If Barack Obama isn't prepared to lead, then Sarah Palin definitely isn't.  Didn't John McCain promise to pick someone qualified?

Palin is qualified. President is like rocket science. It's about leadership... and although most people don't know what kind of leader she'd be, that doesn't mean she can't be a good one.
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« Reply #21 on: August 29, 2008, 09:52:10 am »
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She makes things different. The experience argument is dead, the military argument is dead, the celebrity argument is dead. The feminism debate is alive. And that's pretty much it. I would have been happier with McCain choosing Pawlenty simply because it would mean a continuation of the same campaign (on both sides), which I think Obama would have won now that the DNC has happened. (Other choices such as Romney would have just made things worse for McCain.) On the other hand, I don't think Palin makes it more likely that McCain wins; what she does do is make the election harder to figure out, at least in the short term. We may know the paradigm a week from now.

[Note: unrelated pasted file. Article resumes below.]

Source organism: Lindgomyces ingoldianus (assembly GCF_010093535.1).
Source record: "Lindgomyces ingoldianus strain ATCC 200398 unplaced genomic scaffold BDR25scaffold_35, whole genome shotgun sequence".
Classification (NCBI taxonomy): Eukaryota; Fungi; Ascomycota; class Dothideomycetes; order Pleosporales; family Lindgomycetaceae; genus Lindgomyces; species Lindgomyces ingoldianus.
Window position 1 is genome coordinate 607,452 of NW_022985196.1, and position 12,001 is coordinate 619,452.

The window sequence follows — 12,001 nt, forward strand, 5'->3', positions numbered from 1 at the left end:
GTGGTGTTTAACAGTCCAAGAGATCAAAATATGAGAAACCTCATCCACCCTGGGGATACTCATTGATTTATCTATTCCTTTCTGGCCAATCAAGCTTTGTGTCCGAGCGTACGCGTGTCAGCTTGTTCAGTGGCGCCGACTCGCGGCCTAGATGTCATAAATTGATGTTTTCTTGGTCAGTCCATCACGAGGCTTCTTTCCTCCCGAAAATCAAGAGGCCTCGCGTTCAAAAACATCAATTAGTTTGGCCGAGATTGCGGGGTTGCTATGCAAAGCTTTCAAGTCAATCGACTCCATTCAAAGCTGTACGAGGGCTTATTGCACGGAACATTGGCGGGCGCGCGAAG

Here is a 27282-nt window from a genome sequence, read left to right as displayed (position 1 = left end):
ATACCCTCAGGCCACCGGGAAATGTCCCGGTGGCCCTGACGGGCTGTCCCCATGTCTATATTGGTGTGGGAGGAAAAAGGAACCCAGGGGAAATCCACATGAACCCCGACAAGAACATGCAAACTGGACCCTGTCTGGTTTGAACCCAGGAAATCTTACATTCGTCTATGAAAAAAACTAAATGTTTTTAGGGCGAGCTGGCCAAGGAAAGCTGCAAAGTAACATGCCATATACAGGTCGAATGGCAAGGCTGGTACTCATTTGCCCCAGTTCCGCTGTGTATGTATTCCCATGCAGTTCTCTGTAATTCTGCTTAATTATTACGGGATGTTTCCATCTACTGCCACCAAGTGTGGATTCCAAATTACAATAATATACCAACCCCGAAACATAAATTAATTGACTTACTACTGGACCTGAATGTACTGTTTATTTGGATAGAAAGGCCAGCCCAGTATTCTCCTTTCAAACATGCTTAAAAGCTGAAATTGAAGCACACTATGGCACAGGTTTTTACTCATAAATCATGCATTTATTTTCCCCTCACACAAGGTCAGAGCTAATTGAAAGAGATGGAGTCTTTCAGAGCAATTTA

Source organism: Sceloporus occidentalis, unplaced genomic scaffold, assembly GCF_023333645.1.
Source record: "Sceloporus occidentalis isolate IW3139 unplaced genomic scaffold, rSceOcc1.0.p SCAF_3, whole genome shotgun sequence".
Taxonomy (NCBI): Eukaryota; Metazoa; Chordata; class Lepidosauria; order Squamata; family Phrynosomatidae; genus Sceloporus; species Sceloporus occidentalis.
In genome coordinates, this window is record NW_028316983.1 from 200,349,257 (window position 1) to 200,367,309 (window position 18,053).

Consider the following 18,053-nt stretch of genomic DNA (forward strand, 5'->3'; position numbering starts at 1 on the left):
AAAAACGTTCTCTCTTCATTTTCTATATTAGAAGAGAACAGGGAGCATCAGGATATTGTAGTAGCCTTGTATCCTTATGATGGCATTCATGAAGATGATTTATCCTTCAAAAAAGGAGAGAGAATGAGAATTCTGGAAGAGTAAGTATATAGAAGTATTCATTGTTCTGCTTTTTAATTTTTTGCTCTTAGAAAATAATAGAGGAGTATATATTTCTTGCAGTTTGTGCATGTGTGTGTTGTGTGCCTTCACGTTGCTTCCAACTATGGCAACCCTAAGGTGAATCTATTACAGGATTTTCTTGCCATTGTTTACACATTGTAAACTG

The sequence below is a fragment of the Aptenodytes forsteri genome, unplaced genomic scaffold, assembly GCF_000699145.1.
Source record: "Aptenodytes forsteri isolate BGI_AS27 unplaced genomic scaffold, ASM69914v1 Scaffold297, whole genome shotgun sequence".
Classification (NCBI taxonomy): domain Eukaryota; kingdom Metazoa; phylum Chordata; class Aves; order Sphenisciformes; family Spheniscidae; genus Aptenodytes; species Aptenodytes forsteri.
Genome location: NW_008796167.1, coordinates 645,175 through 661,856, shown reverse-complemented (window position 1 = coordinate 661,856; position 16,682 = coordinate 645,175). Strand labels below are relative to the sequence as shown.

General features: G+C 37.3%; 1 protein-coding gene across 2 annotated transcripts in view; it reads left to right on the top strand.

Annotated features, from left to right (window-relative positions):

I'm not sure the experience argument is dead.  The Rove playbook is not big on addressing cognitive dissidence.

McCain can still use it, but Obama now has the easiest ammunition of all to rebut it: Palin is an enormous lightweight (lol, oxymoronic metaphor). I don't think we'll see much of it.

This may explain the tone transition from "inexperienced" to "not ready to lead," though -- which I think is clever.  This might explain why McCain's campaign has almost seemed to stop using references to experience recently.  Maybe I'm reading too much into that.

Maybe, but that shift happened well before the Biden pick. McCain couldn't have settled on Palin back he was floating pro-choice VP possibilities and Obama still could have gone with Sebelius or Clinton herself.